Criminal sentencing procedures for defendants in Missouri are not necessarily intuitively obvious. A system for sentencing those convicted of felony offenses exists to ensure fairness and consistency across the board for defendants in the state. When considering a sentence length, the judge will generally weigh three factors: the seriousness of the offense, the average sentence for the same crime and the defendant’s previous criminal history.
Serious offenders who have prior felony convictions are likely to receive a prison sentence. However, those who have committed lesser offenses, even felonies, may qualify for probation or a diversion program. Criminal defendants who are convicted of a first-time, low-level felony charge may be eligible for drug programs or “institutional shock,” which often involves jail terms of 120 days or less. Individuals who complete the jail-based programs are often eligible to be released and serve only probation for the remainder of their sentences.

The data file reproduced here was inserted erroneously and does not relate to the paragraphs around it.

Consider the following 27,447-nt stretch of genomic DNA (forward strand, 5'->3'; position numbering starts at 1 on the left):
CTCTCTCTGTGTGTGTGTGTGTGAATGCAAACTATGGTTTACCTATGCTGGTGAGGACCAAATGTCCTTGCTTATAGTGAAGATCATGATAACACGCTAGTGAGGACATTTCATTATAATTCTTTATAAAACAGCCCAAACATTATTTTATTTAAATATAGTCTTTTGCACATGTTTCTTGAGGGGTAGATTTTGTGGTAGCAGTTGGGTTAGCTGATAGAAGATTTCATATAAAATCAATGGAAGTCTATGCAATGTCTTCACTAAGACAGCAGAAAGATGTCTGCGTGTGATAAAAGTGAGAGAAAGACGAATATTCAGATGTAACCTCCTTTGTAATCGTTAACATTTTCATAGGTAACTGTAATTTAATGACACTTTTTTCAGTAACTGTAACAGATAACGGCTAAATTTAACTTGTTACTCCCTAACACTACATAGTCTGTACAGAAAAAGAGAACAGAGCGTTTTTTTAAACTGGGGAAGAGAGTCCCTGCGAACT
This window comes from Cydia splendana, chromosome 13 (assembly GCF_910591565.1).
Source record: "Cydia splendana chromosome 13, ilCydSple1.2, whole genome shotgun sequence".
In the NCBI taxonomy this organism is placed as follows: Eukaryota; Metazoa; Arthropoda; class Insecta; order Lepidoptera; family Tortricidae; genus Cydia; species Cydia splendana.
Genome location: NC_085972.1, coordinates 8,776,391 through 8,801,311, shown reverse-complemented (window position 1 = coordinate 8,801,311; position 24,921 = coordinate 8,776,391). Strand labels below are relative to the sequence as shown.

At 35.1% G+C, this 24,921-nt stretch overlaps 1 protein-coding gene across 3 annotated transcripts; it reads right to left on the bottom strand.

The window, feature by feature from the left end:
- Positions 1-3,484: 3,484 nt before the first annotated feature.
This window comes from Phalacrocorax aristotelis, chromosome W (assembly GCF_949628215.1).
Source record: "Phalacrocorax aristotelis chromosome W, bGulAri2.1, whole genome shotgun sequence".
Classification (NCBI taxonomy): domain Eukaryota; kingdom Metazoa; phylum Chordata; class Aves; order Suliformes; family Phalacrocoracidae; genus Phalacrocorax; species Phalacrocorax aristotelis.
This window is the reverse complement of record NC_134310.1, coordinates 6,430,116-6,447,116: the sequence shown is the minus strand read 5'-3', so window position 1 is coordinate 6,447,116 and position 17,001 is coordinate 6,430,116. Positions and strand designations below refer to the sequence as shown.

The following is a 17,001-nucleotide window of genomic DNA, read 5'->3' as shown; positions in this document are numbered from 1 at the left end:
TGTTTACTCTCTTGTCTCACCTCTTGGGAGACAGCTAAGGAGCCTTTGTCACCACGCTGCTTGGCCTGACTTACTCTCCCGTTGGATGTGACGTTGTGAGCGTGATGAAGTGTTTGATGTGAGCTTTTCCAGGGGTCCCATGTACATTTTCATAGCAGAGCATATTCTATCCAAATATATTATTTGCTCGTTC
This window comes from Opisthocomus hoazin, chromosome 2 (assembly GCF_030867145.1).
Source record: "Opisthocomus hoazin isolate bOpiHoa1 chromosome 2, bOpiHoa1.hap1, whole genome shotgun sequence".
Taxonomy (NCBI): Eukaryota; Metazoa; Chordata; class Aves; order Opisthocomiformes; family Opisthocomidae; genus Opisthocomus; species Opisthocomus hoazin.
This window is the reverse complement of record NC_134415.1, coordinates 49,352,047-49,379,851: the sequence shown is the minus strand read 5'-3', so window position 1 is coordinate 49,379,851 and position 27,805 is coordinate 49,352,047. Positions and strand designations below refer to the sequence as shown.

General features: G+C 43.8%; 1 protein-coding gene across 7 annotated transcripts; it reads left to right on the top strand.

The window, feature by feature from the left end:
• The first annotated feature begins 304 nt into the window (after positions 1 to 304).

Sentencing standards exist for five categories of offenses in Missouri. These include violent crimes, sexual and child abuse, drunk driving, drugs and non-violent offenses. Sentencing standards ensure consistency in sentencing within each of those categories, so that defendants are likely to serve similar terms based on the severity of the offense. In some instances, special sentencing designations are used — mitigating or aggravating — to either shorten or lengthen the sentence term.
Sentencing requirements help ensure that convicts with similar histories who are found guilty of similar crimes will probably serve comparable terms. The success of the criminal justice system depends on the courts’ dedication to providing fair treatment for each criminal defendant. Every person who is charged with felonies in Missouri deserves to receive an unbiased legal proceeding.
Source: Missouri Sentencing Advisory Condition, “What is the System of Recommended Sentencing?” Aug. 18, 2014